Buying behaviour has changed. We know that, because the way we make significant personal purchases now is very different to the way we bought similar things before. The companies that sell to us now use different methods than they did before. So is B2C different from B2B? Not really. B2B buying behaviour has also changed so our B2B selling methods have to change too. If sales and marketing activities are not aligned to the new way of buying, we risk alienating rather than attracting customers.
The main difference in buying behaviour is around the buying activity prior to contacting the seller. Whether it is a private or business purchase, we now conduct our own research of the market thanks to the wealth of information available. We check out product specifications, compare suppliers, look at expert reviews, ask our friends or colleagues and form an opinion about the product, supplier or brand based on available information. All before we start the “buying” process.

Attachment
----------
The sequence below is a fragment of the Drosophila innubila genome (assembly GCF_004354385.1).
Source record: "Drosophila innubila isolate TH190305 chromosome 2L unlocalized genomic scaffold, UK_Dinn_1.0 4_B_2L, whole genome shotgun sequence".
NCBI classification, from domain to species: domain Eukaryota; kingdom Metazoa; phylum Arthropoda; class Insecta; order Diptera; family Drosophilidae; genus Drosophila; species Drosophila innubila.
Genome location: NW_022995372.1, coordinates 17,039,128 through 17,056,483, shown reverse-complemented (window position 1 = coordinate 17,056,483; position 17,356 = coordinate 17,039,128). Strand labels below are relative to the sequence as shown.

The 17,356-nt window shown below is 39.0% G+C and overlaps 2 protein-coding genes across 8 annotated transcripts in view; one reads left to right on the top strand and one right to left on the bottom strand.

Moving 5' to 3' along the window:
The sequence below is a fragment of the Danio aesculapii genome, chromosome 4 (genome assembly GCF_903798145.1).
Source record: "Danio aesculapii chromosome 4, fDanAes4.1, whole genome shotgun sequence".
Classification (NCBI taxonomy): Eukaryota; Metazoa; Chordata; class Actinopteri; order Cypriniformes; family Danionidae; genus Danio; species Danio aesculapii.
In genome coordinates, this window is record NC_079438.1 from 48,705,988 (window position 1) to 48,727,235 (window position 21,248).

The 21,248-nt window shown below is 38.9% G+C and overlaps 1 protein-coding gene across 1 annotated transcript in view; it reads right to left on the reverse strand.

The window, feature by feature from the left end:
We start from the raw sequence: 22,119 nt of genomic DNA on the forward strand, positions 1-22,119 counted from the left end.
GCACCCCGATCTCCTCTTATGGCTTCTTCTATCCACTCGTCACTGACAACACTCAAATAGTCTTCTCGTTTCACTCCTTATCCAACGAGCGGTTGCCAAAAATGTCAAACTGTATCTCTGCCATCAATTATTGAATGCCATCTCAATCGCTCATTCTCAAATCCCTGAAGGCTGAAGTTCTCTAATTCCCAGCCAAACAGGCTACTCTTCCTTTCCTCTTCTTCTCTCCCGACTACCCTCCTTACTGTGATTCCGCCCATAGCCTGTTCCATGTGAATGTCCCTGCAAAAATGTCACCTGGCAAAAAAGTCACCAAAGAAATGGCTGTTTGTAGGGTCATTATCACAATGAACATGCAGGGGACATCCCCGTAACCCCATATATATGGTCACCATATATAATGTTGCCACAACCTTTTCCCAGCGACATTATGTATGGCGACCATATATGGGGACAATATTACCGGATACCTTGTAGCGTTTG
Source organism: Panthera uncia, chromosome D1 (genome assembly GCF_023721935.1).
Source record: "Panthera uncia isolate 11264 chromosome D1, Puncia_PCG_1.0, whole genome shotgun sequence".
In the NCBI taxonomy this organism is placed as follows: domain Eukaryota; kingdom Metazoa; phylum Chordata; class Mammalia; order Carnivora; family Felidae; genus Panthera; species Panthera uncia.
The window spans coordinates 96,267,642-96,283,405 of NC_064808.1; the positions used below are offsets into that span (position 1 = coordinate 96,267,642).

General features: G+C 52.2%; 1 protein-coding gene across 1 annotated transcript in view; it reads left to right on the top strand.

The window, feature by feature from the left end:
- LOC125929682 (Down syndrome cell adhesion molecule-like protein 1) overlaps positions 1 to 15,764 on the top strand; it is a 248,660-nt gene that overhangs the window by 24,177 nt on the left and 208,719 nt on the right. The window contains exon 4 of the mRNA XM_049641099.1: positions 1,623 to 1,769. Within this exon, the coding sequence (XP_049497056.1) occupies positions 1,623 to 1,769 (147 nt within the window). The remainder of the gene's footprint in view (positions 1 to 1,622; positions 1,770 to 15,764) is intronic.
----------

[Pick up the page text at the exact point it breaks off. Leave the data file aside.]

Worse, if an unknown seller suddenly imposes on our research process, such a cold call that is actually offering the very product we are looking at, we pretend we are not interested. As savvy buyers, we now know that the seller will try and accelerate us down the path to a sale. Buyers set the rules, not the sellers.
Buyers will buy when they are ready. And when they are ready, the sales process is nearly over and the seller will be successful if he or she does not screw up. That sounds easy, but if you were about to buy something and the web site crashed, or the sales executive was inattentive, how easy would it be just to switch to an alternative supplier? At that point there is no emotional investment; that sale goes down the road.
So why could marketing damage sales?
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